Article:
So how does Vue's underlying key value achieve the above functions? We have to talk about diff algorithm and virtual DOM.

The role of key in diff algorithm

Here, we will not talk about the specific of diff algorithm, but only look at the role of key value in it. (we'll talk about diff algorithm when we have a chance)

Look at src/core/vdom/patch.js in vue source code

if (isUndef(oldKeyToIdx)) oldKeyToIdx = createKeyToOldIdx(oldCh, oldStartIdx, oldEndIdx)
        idxInOld = isDef(newStartVnode.key)
          ? oldKeyToIdx[newStartVnode.key]
          : findIdxInOld(newStartVnode, oldCh, oldStartIdx, oldEndIdx)
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Let's sort out the code blocks:

  // If there is a key
  if (isUndef(oldKeyToIdx)) {
    // Create index table
    oldKeyToIdx = createKeyToOldIdx(oldCh, oldStartIdx, oldEndIdx);
  if (isDef(newStartVnode.key)) {
    // If you have a key, you can get it directly from the above creation
    idxInOld = oldKeyToIdx[newStartVnode.key]
  } else {
    // If there is no key, call findIdxInOld
    idxInOld = findIdxInOld(newStartVnode, oldCh, oldStartIdx, oldEndIdx);
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The most important thing is the comparison between the createKeyToOldIdx and findIdxInOld functions. What did they do?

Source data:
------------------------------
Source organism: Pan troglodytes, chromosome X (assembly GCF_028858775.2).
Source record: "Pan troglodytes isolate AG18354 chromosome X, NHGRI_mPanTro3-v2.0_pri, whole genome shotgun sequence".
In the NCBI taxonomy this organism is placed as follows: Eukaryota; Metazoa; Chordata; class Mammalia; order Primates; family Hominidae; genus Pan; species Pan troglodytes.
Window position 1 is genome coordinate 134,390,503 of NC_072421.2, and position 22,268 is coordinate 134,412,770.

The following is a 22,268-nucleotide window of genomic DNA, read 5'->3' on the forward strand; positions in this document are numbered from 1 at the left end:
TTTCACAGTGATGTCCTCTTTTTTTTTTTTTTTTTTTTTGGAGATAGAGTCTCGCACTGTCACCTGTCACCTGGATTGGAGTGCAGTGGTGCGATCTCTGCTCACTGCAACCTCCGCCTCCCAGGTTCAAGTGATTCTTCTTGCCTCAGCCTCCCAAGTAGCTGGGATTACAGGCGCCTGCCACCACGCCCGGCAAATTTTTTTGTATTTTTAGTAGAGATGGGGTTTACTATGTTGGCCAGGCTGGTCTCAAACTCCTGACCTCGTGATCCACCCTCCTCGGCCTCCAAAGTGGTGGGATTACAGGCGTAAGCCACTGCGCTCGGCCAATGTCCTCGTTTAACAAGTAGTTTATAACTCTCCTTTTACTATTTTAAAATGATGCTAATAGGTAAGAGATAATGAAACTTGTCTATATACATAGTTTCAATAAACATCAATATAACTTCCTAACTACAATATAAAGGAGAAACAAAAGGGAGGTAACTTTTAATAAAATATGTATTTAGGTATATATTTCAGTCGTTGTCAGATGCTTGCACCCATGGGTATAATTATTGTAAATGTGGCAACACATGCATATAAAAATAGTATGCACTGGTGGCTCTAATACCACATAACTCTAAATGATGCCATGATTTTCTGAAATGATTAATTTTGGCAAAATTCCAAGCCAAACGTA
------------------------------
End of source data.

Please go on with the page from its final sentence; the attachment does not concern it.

function createKeyToOldIdx (children, beginIdx, endIdx) {
  let i, key
  const map = {}
  for (i = beginIdx; i <= endIdx; ++i) {
    key = children[i].key
    if (isDef(key)) map[key] = i
  return map
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 function findIdxInOld (node, oldCh, start, end) {
    for (let i = start; i < end; i++) {
      const c = oldCh[i]
      if (isDef(c) && sameVnode(node, c)) return i
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We can see that if we have a key value, we can directly find the corresponding value in the map object created in the createKeyToOldIdx method according to our key value. If there is no key value, you need to traverse to get it. Mapping is faster than traversal.

The key value is the unique identifier of each vnode. Relying on the key, we can get the corresponding node in oldVnode faster.

reference resources

Question 1: why should I write a key in the list component when writing a React / Vue project? What is its function?

diff algorithm for parsing vue2.0

Welcome to my front-end grocery store~

Author: Gopal
Link: https://juejin.cn/post/6844903865930743815
Source: rare earth Nuggets
The copyright belongs to the author. For commercial reprint, please contact the author for authorization, and for non-commercial reprint, please indicate the source.

Tags: Vue Vue.js

Posted on Wed, 10 Nov 2021 07:14:43 -0500 by Kaz